Pain rating scale chart

Unlike Hollywood and the science fiction writers who invented telepathy years ago, real humans can’t tell what each other are thinking or feeling. So, at one end of the scale, this limits the experience of sex to whatever is going on in our own heads. At the other end of the scale, doctors have no way of knowing exactly how much pain is being experienced by their patients. All they can do is ask. But asking is where the real problems begin. As we grow up, we learn all about pain when we fall over or bump into furniture. Our parents and anyone else around us show us how we are supposed to respond. Boys may be encouraged to get up and fall over again. Girls may be cuddled until they stop crying. Stereotypes can be reinforced from the earliest of ages. So when we are all grown up, how do we react to pain? As men do we smile as if nothing has happened? If asked, do we deny feeling anything? As women, do we immediately admit pain, possibly shedding tears to prove the point? We may all have our own scale from 1 to 10 where ten is the worst pain we have ever felt. But how does that scale compare to your scale? If I say the level of pain I feel is a 5, is that a 3 or maybe even a 7 for you? So what dose of painkillers is the “right” dose? Well, modern technology is trying to produce a more scientific way of measuring pain using brain scans. If this research is a success, it should reduce overprescribing potentially addictive opiate drugs. Although there are nerve endings all over the body, all the messages signaling pain are processed in the brain. That’s why painkillers target the neurotransmitters and block the messages before they reach the conscious levels of the brain. There’s a new technique using an MRI scan. It’s called arterial spin and it seems to show changes in brain activity associated with pain. Now comes the difficult part. The brain is like a computer with massive processing power and memory storage capacity. Scientists know roughly where different functions are carried out, but the effective use of this technology requires a precise map showing exactly which parts of the brain deal with pain messages from different parts of the body. So far, the researchers think they have found the bit that registers lower back pain. In a study involving 32 people, half of whom had chronic lower back pain, the participants were asked to move in the same way or were subjected to heat. The patients then assessed how much pain they felt and these subjective findings were matched to their brain scans. The results are encouraging and may lead to the development of a more objective method of measuring pain. Future tests are being planned before and after treatment. So, for example, patients will be assessed before and after taking the Tramadol dosage suggested by the subjective reports of pain and body weight. If the level of blood flow and neuron activity changes as predicted, this will allow doctors to give individual dosages rather than dosages based on averages. Tramadol is a great drug so it’s only right you should get it in the best dosage.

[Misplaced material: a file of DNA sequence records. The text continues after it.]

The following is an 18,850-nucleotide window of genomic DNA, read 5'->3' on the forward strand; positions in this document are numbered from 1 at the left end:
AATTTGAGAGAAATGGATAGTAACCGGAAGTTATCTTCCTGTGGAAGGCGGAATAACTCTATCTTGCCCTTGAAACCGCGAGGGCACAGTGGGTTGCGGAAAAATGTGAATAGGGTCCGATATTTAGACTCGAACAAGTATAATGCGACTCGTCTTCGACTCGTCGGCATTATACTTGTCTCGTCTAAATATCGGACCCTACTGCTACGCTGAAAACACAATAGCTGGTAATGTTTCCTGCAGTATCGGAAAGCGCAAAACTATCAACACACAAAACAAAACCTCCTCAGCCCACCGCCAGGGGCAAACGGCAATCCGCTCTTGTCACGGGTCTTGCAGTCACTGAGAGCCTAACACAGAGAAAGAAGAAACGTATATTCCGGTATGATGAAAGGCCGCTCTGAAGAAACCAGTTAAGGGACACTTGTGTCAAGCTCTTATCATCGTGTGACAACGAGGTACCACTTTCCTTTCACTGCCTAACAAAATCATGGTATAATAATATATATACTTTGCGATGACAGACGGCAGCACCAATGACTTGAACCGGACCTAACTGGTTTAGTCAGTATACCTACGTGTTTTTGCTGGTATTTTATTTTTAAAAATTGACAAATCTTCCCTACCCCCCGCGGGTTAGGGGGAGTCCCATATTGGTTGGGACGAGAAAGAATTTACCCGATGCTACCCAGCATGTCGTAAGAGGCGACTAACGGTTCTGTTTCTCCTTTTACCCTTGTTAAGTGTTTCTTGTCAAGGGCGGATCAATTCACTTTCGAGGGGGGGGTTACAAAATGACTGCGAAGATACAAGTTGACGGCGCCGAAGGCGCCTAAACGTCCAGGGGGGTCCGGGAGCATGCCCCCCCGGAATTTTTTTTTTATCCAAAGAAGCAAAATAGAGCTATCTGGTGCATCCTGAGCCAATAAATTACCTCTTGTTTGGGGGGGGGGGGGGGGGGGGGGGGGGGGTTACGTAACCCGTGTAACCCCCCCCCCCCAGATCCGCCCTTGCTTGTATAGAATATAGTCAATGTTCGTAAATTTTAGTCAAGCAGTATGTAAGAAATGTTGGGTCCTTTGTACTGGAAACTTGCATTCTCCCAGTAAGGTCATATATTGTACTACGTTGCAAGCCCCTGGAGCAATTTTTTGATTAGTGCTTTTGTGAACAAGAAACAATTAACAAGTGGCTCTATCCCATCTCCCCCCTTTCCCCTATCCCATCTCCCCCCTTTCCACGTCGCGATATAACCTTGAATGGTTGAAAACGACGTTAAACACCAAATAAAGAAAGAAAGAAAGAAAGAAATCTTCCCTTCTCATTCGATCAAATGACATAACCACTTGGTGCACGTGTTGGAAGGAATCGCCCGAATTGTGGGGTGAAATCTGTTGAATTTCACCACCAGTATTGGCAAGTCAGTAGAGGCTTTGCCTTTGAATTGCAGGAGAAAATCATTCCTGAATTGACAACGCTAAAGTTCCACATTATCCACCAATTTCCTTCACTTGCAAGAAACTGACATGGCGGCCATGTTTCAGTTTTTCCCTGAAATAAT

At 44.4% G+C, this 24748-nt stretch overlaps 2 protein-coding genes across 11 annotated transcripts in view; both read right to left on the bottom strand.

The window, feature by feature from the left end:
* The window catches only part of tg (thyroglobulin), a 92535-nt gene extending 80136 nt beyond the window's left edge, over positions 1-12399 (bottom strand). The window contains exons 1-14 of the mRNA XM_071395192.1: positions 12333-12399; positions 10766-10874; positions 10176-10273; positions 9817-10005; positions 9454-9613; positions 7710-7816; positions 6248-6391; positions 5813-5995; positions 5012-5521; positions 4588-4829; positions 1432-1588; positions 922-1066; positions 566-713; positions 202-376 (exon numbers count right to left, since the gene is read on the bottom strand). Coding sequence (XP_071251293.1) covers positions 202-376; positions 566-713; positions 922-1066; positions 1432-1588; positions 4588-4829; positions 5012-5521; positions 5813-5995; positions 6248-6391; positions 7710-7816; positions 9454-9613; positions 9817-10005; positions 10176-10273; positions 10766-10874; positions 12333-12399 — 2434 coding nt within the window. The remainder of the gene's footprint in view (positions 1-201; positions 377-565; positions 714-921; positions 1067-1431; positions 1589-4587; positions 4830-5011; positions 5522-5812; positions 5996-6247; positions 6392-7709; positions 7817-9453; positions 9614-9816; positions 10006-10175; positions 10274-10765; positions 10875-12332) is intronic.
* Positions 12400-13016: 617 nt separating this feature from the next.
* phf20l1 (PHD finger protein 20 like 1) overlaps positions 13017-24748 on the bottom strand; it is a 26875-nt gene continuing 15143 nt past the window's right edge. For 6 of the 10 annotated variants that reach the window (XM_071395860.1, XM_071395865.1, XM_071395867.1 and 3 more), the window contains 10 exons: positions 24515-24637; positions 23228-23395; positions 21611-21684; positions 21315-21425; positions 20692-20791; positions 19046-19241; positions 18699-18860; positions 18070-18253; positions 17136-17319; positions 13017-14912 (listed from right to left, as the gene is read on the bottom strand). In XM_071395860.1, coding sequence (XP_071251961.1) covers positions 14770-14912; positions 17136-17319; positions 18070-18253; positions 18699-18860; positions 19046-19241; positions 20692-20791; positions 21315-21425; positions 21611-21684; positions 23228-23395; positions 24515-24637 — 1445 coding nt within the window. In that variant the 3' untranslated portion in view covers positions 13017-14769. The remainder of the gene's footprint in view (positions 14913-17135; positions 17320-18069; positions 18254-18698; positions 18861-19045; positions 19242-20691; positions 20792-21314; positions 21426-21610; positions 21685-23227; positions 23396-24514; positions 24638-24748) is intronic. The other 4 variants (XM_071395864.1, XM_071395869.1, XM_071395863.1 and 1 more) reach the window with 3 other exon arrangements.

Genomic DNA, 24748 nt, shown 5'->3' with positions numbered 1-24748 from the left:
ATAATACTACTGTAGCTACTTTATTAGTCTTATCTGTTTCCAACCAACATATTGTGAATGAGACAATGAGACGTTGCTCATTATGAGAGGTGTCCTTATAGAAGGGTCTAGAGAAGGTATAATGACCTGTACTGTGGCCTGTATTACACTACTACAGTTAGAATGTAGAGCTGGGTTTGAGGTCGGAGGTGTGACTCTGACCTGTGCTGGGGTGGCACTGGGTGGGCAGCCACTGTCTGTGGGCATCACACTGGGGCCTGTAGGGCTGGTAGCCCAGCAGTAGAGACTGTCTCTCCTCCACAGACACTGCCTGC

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Filed under: Measuring Chronic Pain